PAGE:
Playtest (Black Mirror)

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Black Mirror episode
Black Mirror - Playtest (Black Mirror).jpg
Cooper (Wyatt Russell) experiences SaitoGemu's holographic technology.

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Episode no.Series 3
Episode 2
Directed byDan Trachtenberg
Written byCharlie Brooker
Featured musicOriginal Score by
Bear McCreary
Original release date21 October 2016 (2016-10-21)
Running time57 minutes
Guest appearance(s)
Episode chronology
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List of Black Mirror episodes

"Playtest" is the second episode in the third series of the British science fiction anthology series Black Mirror. Written by series creator and showrunner Charlie Brooker and directed by Dan Trachtenberg, it premiered on Netflix on 21 October 2016, together with the rest of series three.[1][2]

The episode tells the story of Cooper (Wyatt Russell), an American stuck in London during his travels around the world, who accepts a one-time job offer from a video game company, SaitoGemu, to be able to afford his return to America. Hannah John-Kamen co-stars as a journalist Cooper meets in London.


Cooper (Wyatt Russell) is travelling the world following his father's death from early-onset Alzheimer's. While in London, Cooper spends a night with tech journalist Sonja (Hannah John-Kamen). The next day he discovers that his identity has been stolen and the money for his return trip has been misappropriated. He spots a local job opening with video game company SaitoGemu, known for their survival horror games. Cooper gets the job; Sonja urges him to take a photograph of the company's games technology.

Cooper meets Katie (Wunmi Mosaku) at SaitoGemu's building, where he is directed to a white room to test a new technology. Katie instructs Cooper to turn his phone off for security reasons, but he switches it back on while she is away in order to send Sonja a picture of the technology. Katie implants a miniature computer called a "mushroom" into the back of his neck. The initialization process is interrupted by a call from Cooper's mother, which Katie cancels.

Cooper proceeds to play a game of Whac-a-Mole, his senses altered by the mushroom's augmented reality technology. He meets the company's owner, Shou (Ken Yamamura), who talks Cooper into a second test, in which the mushroom implant will probe his brain to develop a personalised horror experience. Katie leaves Cooper at a mansion, the Harlech House, with only an earpiece to communicate with her. He explores the mansion and endures some minor jumpscare events. Sonja unexpectedly appears at the mansion, then becomes violent and stabs Cooper. He fights back and kills her, whereupon her body, the knife and his wound disappear. He demands that Katie abort the test. She begins interrogating Cooper with basic questions, and he realizes that he is losing his memories. Cooper smashes a mirror in the "access point" room and attempts to remove the mushroom with a shard of glass. Katie and Shou appear and restrain him, saying the technology cannot be shut off and will reduce him to a childlike state, and drag him away before he "wakes up".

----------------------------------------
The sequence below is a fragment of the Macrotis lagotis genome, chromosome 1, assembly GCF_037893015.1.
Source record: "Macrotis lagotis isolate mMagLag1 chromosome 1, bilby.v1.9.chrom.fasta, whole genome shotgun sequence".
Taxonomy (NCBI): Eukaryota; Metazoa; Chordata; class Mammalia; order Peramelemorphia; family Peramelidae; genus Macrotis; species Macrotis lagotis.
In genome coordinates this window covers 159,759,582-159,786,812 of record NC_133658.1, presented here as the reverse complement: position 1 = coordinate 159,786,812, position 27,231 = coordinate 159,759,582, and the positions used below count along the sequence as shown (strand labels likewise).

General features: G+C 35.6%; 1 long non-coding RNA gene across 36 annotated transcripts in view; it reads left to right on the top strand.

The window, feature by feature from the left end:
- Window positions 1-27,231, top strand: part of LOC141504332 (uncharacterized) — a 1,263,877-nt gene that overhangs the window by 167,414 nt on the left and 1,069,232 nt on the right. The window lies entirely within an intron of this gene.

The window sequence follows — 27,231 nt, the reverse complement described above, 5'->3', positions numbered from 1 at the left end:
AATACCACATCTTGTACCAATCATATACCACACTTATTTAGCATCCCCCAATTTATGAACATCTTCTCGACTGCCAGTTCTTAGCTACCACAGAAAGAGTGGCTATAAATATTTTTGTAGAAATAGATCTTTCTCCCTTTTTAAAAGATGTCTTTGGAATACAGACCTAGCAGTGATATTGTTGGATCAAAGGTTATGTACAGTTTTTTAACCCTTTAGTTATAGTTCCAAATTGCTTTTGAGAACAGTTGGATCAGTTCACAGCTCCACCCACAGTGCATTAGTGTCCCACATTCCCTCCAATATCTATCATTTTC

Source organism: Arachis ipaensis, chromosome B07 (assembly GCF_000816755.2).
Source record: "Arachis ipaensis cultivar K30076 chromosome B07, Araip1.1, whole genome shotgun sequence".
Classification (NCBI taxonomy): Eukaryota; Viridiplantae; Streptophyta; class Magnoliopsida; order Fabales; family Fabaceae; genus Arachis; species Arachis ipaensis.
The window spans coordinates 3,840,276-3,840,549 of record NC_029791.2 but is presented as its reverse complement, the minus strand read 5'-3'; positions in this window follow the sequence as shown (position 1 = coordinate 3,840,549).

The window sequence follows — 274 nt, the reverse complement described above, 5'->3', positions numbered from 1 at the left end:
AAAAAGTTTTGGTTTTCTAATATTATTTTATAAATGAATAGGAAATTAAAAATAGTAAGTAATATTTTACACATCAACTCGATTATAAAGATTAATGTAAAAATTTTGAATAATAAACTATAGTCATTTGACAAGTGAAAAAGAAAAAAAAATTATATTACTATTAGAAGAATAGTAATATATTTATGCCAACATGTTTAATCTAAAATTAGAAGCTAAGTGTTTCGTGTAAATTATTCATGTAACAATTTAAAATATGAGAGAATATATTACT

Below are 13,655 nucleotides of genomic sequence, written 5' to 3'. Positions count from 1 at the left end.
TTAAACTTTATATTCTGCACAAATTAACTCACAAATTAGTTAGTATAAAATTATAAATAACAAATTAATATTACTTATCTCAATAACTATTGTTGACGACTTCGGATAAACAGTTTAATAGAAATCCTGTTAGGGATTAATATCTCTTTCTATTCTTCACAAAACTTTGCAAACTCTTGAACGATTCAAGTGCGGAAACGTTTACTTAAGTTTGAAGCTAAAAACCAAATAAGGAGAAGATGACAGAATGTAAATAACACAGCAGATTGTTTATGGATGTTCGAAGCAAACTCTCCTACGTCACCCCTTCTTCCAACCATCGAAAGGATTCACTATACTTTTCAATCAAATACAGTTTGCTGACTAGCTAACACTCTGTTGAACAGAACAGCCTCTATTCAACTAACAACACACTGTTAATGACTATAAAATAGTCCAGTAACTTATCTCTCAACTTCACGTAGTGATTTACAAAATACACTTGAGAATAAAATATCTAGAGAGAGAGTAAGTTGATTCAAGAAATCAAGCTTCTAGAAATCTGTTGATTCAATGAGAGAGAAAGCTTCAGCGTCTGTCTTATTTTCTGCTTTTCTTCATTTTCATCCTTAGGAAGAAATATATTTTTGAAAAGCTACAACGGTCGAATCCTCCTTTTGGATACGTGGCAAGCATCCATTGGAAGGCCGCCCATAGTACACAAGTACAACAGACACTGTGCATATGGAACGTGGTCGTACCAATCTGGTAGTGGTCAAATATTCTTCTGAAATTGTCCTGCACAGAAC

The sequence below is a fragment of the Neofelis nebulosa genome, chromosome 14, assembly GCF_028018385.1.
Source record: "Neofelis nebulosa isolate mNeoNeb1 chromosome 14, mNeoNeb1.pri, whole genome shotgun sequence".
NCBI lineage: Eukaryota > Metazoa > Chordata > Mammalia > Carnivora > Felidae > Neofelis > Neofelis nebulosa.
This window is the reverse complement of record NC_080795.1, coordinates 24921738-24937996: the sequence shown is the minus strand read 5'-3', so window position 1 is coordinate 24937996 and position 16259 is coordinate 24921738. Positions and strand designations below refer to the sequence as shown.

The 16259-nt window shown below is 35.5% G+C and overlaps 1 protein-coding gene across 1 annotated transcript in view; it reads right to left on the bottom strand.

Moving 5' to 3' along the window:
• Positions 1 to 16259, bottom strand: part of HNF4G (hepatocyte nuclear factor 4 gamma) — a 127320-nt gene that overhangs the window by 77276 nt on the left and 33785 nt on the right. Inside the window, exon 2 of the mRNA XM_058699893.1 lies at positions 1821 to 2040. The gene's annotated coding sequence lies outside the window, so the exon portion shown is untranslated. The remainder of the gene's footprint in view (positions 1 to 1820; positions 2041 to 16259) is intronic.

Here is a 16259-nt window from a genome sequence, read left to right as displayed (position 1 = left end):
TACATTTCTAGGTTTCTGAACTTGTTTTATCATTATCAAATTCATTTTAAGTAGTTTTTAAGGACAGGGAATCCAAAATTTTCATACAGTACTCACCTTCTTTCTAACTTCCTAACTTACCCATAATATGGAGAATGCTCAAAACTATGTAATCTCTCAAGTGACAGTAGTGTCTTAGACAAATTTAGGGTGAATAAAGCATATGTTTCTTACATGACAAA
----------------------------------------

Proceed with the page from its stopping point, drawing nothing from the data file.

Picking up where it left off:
When Cooper wakes up, he is back in Shou's office where they started the second experiment; according to Katie and Shou, only one second has passed since the test began. Shou apologizes for the pain he caused Cooper, and they remove the mushroom safely. Cooper leaves and uses his reclaimed funding to return home to his mother, but she does not recognize him and repeatedly dials his number on her phone. It is then revealed that Cooper has been in the white room from the first test all along; all events subsequent to him receiving the mushroom were simulated. When Cooper's phone rang during the upload, the signal interfered with the game and caused his death. Katie records that in his final moments, Cooper "CALLED 'MOM.'"


"Playtest" was the last episode of the third series to be filmed.[3] It was written by series creator Charlie Brooker and directed by Dan Trachtenberg. Conceptually, Brooker was inspired with an idea where a person is given augmented reality implants to play a virtual Whac-A-Mole game which became faster and never ended, causing the person to go crazy and be placed with numerous other subjects all traumatised by moles. However, this only proved to be enough material for a fifteen-minute episode.[3] Brooker came up with adding in a haunted house concept, where the augmented reality technology would dynamically change what the person saw in response to their fears.[3] The extra twist at the end of the episode was not in the original treatment, but Brooker decided to add it after conversations with Trachtenberg.[4] He also admitted that the extra twist was partly inspired by Daniel Mallory Ortberg, who wrote in an article: "Next on Black Mirror: what if phones, but too much?".[4] Trachtenberg also revealed that the casting of Wyatt Russell as Cooper led to the character's arrogance being toned down so that the audience is "rooting for him to learn a lesson".[5]